by Mr. Ducke
Here’s a scary statistic from Consumer Reports: In the U.S. annually, an estimated 11,882 people visit emergency rooms because of injuries from glass bakeware. Some of these accidents are, no doubt, due to slippery fingers. But, Consumer Reports analyzed 163 glassware accidents and found that 55% involved glass that shattered while still in the oven. Many victims also reported that, while they were carrying hot bakeware or when they set it on a counter, it “exploded” and sent shards flying, often causing injuries.
In response to the many complaints related to “exploding” glassware in news reports and online, Consumer Reports embarked upon a year-long study involving product testing. The results, published in the January 2011 issue, led to a recommendation that the Consumer Product Safety Commission investigate further.
Because Pyrex and Anchor Hocking “own 75% of the glass bakeware market,” these are the products that were tested, along with European brands. American-made Pyrex and Anchor Hocking are made from soda lime glass, while the European products are made from borosilicate, a more expensive glass. The magazine says, “European glass pans withstood our extreme heat tests better than U.S. pans.” However, of the breakage incidents the magazine studied, 78% of users said the temperature they used was 375° or less. This lengthy article provides details about test results as well as anecdotal reports from consumers who have had injuries from glassware products.
If you are using glass bakeware, here are some of the precautions that Consumer Reports and the manufacturersrecommend to avoid breakage and flying shards:
• Always set hot glassware on a dry cloth or potholder, never directly on a counter, metal trivet, damp towel, cold wet surface, or burner.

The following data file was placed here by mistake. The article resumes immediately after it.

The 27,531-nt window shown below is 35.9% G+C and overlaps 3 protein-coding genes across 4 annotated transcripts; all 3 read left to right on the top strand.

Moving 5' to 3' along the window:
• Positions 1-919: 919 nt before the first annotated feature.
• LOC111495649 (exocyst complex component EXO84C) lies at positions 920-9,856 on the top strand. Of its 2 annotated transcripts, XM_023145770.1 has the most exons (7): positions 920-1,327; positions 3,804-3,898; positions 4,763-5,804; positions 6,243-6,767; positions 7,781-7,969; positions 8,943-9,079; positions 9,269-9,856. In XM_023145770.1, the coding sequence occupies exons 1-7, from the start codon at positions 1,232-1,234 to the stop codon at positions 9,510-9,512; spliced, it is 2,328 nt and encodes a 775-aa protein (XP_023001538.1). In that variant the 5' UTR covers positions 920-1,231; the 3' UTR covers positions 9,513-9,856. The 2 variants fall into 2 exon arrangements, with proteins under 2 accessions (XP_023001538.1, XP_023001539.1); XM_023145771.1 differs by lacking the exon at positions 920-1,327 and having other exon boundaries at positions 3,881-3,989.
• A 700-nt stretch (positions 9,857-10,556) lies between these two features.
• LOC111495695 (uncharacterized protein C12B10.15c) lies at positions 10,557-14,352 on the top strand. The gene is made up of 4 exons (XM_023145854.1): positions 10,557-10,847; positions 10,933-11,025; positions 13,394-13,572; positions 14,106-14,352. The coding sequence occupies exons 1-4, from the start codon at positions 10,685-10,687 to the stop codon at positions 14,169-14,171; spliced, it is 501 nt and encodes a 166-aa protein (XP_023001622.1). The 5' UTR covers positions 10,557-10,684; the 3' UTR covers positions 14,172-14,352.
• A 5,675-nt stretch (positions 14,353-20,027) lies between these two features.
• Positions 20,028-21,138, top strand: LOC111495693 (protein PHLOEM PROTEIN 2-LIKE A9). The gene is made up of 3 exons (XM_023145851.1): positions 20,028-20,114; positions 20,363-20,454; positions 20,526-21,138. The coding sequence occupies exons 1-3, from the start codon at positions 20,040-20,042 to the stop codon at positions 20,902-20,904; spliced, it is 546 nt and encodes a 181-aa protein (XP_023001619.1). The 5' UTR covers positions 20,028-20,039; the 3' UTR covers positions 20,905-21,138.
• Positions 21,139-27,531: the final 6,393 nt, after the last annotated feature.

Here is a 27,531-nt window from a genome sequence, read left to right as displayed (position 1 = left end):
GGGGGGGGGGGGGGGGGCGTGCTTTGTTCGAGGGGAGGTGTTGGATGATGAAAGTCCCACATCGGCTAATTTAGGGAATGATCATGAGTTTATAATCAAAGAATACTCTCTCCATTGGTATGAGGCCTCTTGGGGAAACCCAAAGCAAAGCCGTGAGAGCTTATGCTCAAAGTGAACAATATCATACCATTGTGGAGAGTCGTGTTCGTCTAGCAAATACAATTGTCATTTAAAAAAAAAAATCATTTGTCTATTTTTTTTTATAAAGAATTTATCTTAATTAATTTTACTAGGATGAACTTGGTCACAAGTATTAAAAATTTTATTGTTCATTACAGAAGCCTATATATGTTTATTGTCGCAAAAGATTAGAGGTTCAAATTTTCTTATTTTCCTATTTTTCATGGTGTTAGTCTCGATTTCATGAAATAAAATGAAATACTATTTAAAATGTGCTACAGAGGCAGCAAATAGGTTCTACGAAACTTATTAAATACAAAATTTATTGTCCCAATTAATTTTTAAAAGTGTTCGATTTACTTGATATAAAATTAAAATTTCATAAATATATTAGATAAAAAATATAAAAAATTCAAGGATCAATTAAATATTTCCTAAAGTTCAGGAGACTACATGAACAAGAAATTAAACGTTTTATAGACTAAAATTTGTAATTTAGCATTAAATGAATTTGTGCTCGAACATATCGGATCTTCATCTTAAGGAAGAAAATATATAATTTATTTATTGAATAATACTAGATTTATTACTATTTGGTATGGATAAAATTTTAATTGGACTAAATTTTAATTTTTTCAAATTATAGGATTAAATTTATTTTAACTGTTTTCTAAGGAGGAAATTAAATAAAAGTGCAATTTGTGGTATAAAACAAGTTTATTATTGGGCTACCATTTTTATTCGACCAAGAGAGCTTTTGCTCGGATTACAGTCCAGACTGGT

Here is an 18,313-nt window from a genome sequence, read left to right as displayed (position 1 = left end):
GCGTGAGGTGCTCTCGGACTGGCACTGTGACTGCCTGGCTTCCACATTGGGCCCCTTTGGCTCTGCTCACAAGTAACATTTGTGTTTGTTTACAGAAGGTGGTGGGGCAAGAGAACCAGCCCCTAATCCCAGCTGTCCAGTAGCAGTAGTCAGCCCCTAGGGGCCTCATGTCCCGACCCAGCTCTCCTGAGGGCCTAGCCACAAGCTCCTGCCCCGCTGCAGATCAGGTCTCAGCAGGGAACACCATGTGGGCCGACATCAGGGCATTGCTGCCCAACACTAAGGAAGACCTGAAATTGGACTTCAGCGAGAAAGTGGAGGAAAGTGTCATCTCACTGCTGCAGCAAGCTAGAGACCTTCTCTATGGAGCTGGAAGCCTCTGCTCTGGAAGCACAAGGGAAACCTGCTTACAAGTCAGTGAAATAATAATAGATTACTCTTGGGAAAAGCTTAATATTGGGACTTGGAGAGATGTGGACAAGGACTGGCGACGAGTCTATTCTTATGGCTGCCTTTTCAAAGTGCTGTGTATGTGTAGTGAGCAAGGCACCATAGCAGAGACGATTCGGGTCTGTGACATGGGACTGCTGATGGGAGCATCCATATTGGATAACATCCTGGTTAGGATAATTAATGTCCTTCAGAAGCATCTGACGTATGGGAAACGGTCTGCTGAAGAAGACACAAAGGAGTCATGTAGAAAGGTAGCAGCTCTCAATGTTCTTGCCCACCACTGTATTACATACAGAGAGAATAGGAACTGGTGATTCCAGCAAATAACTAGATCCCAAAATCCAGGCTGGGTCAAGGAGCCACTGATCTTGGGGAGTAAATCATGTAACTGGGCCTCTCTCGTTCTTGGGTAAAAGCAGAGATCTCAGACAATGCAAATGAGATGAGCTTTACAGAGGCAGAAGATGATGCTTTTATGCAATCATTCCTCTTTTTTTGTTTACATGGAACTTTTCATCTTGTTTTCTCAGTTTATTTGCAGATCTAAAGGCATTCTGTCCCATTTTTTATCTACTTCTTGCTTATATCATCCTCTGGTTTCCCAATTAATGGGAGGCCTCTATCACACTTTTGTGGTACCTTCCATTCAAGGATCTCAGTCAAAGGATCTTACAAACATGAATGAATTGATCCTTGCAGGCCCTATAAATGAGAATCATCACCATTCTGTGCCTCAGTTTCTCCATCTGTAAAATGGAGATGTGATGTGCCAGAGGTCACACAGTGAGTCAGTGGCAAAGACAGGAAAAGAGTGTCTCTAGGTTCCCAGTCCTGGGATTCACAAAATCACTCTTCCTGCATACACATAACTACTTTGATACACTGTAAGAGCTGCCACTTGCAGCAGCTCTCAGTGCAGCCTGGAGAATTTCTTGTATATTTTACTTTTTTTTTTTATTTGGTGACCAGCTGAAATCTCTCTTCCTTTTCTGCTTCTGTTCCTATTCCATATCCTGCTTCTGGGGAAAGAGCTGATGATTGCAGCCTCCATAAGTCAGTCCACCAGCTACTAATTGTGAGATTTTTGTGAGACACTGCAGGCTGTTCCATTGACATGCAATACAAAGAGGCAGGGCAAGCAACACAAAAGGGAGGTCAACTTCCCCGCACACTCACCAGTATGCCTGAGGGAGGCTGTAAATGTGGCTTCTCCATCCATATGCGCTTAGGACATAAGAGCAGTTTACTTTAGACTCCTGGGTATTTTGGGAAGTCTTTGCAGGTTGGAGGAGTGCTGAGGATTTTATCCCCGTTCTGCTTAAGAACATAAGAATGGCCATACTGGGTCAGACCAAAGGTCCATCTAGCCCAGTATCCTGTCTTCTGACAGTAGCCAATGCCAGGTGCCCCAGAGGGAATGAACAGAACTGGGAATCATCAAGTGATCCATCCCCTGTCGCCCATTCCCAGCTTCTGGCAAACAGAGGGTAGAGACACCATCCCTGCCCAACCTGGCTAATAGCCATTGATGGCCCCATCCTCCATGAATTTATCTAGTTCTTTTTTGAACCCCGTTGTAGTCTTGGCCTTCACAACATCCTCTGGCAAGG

• Always let the oven fully preheat before placing glassware in it.
• Before cooking meat or vegetables, cover the bottom of the dish with liquid.
• Once the glassware is hot, don’t add water to it.
• Carefully inspect your glassware for chips, cracks, or scratches. Damaged dishes “may not offer the same safety margin as new dishes,” an expert told Consumer Reports.
• If you’re using the dish in the microwave, 1) don’t use the browning element and 2) don’t overheat oil or butter.
Shelf Life Advice has covered the risks related to “exploding” Pyrex in a previous article. (See “Pyrex Glassware: is it safe to use?” http://shelflifeadvice.com/content/pyrex-glassware-safe-use, so we were happy to see this hazard being addressed by a widely read and respected publication.
Here are our recommendations:
1. If you plan to purchase glass bakeware, European-made products might be a safer bet.
2. If you buy American-made glass cookware, read the instructions and warnings carefully and save them to refer to whenever you use the product.
3. If you already own glass bakeware but no longer have the packaging or booklet about proper use, go online and check the manufacturer’s usage tips. (There may be even more than what’s listed above.)
4. Consider purchasing and using metal bakeware for all baking except in the microwave.
If you are unfortunate enough to have (or have had) an experience with glassware unexpectedly breaking despite no obvious misuse on your part, report the incident to the CPSC at 800-638-27672 or email@example.com.
Consumer Reports, January, 2011, pp. 44-48.
ETHEL TIERSKY, the editor and frequent author for http://shelflifeadvice.com,has been a free-lance writer since 1963 and a food safety fanatic for even longer. She has published dozens of magazine articles and co-authored 14 grammar texts and readers for adults studying the English language. Developing http://shelflifeadvice.com has kept her busy since retiring from her teaching position as associate professor of English at Harry Truman College in Chicago. Some of her other writings for the site include “Don’t Let Those Food Expiration Dates Scare You,” product write-ups on mayonnaise and water, and “Pyrex Glassware: Is It Safe to Use?”